• Should a billboard hold up development?

    EKN development has asked approval to relocate this billboard in order to build an 8 story hotel.

    Should a billboard hold up development?  That’s the provocative headline of a Post Bulletin article.  Fairway has a legal two sided conforming billboard on the site pictured above in downtown Rochester, Minnesota.  EKN Development wants to add an 8 story building on the site and has approached Rochester to ask for approval to move the sign and incorporate it into the new building design.  The Rochester planning staff is opposing the billboard relocation.  Here’s the reasoning in their staff report which you’ll find on page 111 of the Planning Commission minutes.

    Placement of a new billboard on the site is not consistent with the DMC Design Guidelines and the LDM. DMC Design Guidelines include a statement in Section C.05 that specifically recommends against the placement of new billboards within the DMC boundary: “Signs should be scaled and oriented to the pedestrian, not as billboards.” The proposed billboard meets LDM requirements for dimensions and lighting, but does not meet the distance requirements from either a street intersection or a street/railroad intersection. Billboards must be located at least 100 feet from an intersection of two street rights-of-way and at least 200 feet from a street/railroad intersection. Additionally, billboards are only permitted as freestanding signs. Billboards are not permitted to be attached to a building.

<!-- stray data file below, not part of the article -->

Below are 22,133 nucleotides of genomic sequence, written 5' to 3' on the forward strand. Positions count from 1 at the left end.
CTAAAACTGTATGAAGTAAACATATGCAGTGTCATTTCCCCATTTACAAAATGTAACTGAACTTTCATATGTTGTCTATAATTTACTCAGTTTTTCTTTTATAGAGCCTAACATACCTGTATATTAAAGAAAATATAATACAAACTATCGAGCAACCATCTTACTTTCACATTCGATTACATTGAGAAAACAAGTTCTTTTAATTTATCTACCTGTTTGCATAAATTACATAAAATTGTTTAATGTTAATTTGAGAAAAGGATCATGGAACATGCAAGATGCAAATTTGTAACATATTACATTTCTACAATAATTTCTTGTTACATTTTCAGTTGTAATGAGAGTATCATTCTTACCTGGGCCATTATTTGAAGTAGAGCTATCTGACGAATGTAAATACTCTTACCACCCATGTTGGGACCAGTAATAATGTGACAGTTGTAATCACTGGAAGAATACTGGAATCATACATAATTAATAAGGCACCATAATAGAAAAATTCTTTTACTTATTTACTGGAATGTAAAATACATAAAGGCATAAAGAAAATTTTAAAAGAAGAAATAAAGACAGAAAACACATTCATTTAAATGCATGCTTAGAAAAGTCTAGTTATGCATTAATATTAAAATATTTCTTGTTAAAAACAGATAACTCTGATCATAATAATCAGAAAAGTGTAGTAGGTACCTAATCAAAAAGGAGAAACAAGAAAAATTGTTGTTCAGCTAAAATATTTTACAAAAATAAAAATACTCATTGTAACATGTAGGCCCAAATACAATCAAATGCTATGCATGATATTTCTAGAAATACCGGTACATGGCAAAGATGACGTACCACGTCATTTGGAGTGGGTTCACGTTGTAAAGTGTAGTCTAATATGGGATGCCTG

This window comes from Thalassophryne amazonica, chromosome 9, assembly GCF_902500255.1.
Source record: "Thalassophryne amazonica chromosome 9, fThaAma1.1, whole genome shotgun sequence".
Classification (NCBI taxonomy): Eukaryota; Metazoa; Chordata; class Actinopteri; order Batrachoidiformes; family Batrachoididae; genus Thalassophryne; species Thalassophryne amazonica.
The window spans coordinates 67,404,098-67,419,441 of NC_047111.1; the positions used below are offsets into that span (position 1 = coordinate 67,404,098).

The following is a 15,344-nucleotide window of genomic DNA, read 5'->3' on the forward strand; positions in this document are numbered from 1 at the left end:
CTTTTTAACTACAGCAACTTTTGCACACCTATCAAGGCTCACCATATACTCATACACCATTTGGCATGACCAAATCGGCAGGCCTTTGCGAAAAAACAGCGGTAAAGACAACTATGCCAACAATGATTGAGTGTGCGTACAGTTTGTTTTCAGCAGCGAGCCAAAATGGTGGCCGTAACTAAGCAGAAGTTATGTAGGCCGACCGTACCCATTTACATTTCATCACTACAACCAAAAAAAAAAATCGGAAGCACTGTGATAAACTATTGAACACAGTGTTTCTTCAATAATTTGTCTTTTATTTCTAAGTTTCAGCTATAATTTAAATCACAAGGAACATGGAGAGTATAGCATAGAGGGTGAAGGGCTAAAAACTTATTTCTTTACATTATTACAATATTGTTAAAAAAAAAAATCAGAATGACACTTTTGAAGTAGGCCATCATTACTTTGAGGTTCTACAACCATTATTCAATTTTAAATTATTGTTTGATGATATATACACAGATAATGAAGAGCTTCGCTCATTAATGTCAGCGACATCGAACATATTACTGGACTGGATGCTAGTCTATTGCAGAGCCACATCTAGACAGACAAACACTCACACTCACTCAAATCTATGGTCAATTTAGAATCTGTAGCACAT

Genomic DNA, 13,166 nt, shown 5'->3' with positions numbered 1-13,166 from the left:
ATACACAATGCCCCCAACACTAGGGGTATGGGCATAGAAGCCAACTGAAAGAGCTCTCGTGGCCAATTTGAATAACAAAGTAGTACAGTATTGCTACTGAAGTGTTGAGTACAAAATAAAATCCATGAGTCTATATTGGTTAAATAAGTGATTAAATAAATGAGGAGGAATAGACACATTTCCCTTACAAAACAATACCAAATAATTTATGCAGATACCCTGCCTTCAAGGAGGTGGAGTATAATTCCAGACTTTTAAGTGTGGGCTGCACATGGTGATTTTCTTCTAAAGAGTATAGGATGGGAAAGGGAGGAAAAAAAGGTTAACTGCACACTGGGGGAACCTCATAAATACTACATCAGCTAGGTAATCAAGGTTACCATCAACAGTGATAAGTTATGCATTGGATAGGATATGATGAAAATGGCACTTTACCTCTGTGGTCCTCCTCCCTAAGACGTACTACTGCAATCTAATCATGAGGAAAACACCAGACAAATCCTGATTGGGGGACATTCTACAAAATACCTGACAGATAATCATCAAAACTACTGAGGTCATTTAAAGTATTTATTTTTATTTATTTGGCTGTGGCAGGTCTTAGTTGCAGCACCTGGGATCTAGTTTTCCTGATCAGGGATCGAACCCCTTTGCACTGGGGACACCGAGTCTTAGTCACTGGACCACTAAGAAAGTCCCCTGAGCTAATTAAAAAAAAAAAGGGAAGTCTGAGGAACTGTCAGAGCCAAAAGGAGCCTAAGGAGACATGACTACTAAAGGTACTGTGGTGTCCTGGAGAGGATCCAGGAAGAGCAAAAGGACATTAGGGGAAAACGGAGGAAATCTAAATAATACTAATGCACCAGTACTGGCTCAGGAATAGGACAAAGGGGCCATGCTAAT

The Planning commission will make a recommendation to the Rochester City Council which will vote on the matter on June 4.

    Insider’s take:  Should a billboard hold up development?  Yes, if there’s a valid billboard lease with no cancellation clause.  Insider guesses the developer will either have to get consent from the city to relocate the billboard or pay Fairway fair market value.  Property rights are property rights.  A valid lease gives Fairway the right to keep a billboard on the property until expiry.

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